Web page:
It’s very interesting that sometimes things work not in a way you expect. Well, it happens a lot in computer networking! By the way, using Microsoft Network Load Balancing in a VMware environment is one of them. In specific, when you intend to deploy Microsoft NLB in Unicast mode, you should be cautious. The reason for NLB not to work properly is well explained in the following Link:
Microsoft NLB not working properly in Unicast mode
In brief, NLB mechanism is based on hiding common, shared MAC address it assigns to all involved hosts from switch (by special kind of encapsulation I suppose) but ESX/ESXi hosts expose this common MAC address in certain conditions that will enable switch to learn the location and sends all the traffic to that specific port (ESX/ESXi host) which is against purpose of load balancer! There is a work around though which is suggested in the link above.
I’ve got some design considerations about creating Volumes in storage which supposed to be used by virtualization infrastructure (VMware 5.1) as datastore; I ended up reading this great article by Michael Webster which saved my day and I would like to share:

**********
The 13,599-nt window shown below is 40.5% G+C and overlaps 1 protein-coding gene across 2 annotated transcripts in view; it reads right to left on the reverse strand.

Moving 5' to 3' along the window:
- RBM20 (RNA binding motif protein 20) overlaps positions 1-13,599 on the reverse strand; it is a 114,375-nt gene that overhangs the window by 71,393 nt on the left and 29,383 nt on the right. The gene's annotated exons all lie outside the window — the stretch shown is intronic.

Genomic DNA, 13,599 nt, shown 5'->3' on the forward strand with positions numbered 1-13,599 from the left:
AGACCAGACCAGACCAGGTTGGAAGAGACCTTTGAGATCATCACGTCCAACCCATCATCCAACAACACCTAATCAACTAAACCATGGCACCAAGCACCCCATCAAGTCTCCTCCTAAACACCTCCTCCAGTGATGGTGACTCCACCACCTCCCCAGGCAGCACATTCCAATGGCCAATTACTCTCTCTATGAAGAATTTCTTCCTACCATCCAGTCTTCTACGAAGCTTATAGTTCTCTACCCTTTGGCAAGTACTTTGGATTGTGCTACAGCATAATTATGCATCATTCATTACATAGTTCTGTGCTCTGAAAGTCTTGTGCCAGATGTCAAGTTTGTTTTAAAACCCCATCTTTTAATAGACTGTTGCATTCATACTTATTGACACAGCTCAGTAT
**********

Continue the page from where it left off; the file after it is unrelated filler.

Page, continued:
The Case for Larger Than 2TB Virtual Disks and The Gotcha with VMFS
Overall, it seems that VMware vSphere 5.5 has good advantages and improvements over 5.1.
Since VMware vCenter uses ports 80, 443 to provide access to management console (for both vSphere Client and Web Console), it’s important to secure these ports. Having said that, it can be limiting access to specific IP addresses in your internal network. If there is no firewall between your internal network and Cloud infrastructure, at least configure Firewall in Windows machine (if vCenter is installed on Windows) to restrict access.
Also, for a complete list of tasks to harden vCenter Security, you can see Security Advisories, Guides document from VMware.